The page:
Santa Cruz School of Tarot and Qabalah Study



Reviewed by Lynn Black

When authoress of the classics “Living the Tarot” and “Principles of the Qabalah” writes a book, we know to expect great things. In “Tarot for Dummies,” Amber Jayanti not only lives up to our expectations she far exceeds them. You cannot believe how much useful information is packed into this book.

With her usually expert writing skill, Amber gives us a strong examination of a wide range of tarot aspects, that will be useful to all levels of the reader’s expertise. With sensitivity she maintains her gentle sense of fun and humor, giving her views in a non-threatening way that is especially valuable to her beginner readers. In giving concise, thorough explanations, this work becomes valuable to her intermediate and advanced readers.

It is truly no wonder and with much deserved credit, that Amber’s books bring rave reviews, with use of such words as ‘compassionate,’ ‘knowledgeable,’ and ‘insightful.’ Her work itself proclaims these attributes loud and clear. She will without a doubt, be a historical figure in the Tarot World with such books as these.

In this work we are getting Amber’s views, which while influenced by her Qabalistic leanings, do not demand that her reader have such knowledge. There are 22 sections to this book...beginning with the Introduction we are started off with some ‘behind the scenes’ thoughts. “Making Friends With Tarot,” covers pictures, archetypes, and making the tarot personal. “Who Uses the Tarot and Why,” contains examples of how tarot can be put to use. “ Let’s Go Shopping,” is a discussion of many of the popular decks and choices available to you. “History and Mystery,” is a fascination look at the historical aspects of tarot. Mystery School tradition, looks at which such groups are and are not, as well as what they teach or not.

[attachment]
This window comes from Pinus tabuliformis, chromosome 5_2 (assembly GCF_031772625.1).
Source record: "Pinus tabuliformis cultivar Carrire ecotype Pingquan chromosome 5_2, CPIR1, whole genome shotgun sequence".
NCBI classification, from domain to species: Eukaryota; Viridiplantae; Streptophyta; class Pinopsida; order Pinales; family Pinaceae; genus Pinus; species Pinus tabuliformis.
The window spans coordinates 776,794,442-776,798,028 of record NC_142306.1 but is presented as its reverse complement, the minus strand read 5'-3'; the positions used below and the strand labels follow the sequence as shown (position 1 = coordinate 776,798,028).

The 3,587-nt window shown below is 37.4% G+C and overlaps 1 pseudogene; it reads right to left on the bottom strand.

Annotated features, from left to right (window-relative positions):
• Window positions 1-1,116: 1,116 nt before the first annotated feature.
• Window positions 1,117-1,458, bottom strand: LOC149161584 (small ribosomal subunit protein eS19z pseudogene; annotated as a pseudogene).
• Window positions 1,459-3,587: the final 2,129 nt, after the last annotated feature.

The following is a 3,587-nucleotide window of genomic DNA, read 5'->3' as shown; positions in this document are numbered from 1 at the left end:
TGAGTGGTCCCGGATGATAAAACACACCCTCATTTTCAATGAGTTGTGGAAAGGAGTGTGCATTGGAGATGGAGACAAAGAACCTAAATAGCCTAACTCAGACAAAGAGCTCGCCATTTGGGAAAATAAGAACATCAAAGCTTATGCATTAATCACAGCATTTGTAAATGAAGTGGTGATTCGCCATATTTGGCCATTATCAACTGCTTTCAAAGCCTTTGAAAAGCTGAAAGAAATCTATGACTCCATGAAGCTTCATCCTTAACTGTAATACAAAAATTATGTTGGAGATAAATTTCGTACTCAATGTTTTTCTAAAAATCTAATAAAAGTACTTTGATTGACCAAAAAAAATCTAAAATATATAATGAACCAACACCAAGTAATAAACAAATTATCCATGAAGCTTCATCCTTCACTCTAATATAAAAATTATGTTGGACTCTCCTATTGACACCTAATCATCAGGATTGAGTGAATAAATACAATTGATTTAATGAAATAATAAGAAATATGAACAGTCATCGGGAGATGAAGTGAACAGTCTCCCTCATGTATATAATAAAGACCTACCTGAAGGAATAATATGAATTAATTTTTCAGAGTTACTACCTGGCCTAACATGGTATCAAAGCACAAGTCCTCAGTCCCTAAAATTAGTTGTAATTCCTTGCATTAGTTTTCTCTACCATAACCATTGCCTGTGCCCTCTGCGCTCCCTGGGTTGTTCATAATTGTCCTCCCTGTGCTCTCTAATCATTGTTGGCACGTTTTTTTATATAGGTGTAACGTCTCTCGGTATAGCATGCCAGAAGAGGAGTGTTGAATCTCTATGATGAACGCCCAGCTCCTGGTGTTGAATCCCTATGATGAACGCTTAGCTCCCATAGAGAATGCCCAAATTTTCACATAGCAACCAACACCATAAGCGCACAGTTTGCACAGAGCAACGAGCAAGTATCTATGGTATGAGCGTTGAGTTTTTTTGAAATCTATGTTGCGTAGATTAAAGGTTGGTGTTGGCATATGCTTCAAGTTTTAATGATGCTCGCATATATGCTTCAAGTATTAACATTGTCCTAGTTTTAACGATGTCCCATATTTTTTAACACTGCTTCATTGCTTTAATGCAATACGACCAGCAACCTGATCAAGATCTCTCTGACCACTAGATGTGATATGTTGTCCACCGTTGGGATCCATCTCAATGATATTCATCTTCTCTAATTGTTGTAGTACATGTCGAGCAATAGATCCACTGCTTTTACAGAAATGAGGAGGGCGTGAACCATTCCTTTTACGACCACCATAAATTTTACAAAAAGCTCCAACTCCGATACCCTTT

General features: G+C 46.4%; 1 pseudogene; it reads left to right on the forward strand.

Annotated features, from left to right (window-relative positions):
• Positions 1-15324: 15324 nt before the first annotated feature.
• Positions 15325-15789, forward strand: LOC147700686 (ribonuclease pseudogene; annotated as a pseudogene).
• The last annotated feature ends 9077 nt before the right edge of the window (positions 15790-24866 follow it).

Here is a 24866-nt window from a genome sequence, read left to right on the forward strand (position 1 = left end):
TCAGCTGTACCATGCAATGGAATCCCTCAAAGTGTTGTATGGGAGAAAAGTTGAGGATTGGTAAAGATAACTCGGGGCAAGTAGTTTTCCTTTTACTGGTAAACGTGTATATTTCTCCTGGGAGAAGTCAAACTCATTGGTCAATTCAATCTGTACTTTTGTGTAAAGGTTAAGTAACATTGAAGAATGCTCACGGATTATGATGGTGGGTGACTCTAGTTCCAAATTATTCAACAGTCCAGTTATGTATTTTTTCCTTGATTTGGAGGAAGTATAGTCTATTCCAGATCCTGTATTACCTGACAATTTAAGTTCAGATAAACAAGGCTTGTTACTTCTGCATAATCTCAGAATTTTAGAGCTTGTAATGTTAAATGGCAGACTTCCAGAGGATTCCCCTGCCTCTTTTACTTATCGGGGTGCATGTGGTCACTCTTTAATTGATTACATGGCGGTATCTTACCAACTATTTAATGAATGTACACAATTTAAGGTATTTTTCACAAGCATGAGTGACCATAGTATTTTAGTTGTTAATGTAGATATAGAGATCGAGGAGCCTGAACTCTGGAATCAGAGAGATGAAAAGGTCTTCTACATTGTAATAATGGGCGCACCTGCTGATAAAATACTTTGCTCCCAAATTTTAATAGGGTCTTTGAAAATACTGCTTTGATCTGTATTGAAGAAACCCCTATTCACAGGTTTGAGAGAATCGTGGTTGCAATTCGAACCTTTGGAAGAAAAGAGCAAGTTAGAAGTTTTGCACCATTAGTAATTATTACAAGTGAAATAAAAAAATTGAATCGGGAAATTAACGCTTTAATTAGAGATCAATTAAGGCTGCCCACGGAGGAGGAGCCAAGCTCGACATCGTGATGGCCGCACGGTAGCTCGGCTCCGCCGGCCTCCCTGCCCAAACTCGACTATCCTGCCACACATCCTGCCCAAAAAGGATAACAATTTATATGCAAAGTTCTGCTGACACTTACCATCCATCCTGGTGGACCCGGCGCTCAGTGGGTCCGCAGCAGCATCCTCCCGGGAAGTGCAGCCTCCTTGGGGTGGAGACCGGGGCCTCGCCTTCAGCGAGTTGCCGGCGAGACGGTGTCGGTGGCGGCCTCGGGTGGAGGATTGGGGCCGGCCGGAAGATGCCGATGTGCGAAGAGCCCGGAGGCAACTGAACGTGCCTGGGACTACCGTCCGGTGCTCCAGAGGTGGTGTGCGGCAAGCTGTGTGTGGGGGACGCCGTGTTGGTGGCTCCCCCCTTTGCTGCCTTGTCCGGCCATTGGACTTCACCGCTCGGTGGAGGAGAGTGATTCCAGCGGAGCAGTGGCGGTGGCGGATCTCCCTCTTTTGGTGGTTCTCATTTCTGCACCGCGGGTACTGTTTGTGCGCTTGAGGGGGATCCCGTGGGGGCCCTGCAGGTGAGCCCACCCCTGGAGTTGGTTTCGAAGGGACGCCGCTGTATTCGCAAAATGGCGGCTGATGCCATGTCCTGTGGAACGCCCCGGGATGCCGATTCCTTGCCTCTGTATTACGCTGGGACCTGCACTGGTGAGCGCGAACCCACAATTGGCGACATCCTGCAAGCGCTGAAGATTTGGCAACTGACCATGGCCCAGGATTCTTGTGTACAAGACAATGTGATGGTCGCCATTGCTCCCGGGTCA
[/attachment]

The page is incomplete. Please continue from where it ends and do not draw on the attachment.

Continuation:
“A Magic Mirror,” contains excellent advice and opinions on how to handle reversed cards. “Hitting the Big Time,” (the 22 major arcana), describes each of these cards then asks pertinent matching questions. Strength, Death, and the Moon have some of the best descriptions I’ve ever seen in print. “Certainly Not the Minor Leagues,” (the minor arcana), shows different ordering choices for the suits and then the individual number cards of the suits.”The16 Court Cards,” offers different ways to view these cards. I thought the Queen of Wands was especially good!

“Experiencing the Tarot,” covers finding your Soul and Personality Cards, but also has an excellent segment on linking cards to historical events. “Handling, Mixing, Interpreting the Card,” gives detailed suggestions for setting the proper ‘stage’ of respect and spiritual mood, without the usual foolishness some people get into. More importantly in this section, Amber covers situations that a person might get from their client, but are better left to the experts (for example a doctor) and proper questioning methods. “Meditating with the Tarot,” gives various ideas on these useful practices, as well as covers the interesting aspect of color usage. “Tarot Spreads Aren’t for Sandwiches,” is insightful and ethical guidance when dealing with others. (Be sure to check out Amber’s own spread!) “Help Wanted,” covers becoming a professional in realistic terms.

Several important related sub-topics are covered in easy to comprehend sections showing how to connect the Tarot to Qabalah, Astrology, Numerology and Alchemy.

The books closes with the “Top Ten Tarot Misconceptions" and “The Ten Cards Most Likely to Cause a Freak-Out,” which are wonderfully covered with good choices of cards. I was especially impressed with “Additional Resources,” as this section is covered with a firm grip on the reality, that different people need different books and teachers.

Amber’s strength is in not just handing out answers, but in making readers think for themselves. She aids them to decide how they, as an individual, feel about each card. Emphasis is always on doing what feels right for the individual, rather than dictating some personal dogma as many writers do. You never get the impression of, “it’s my way or the highway!” with Amber.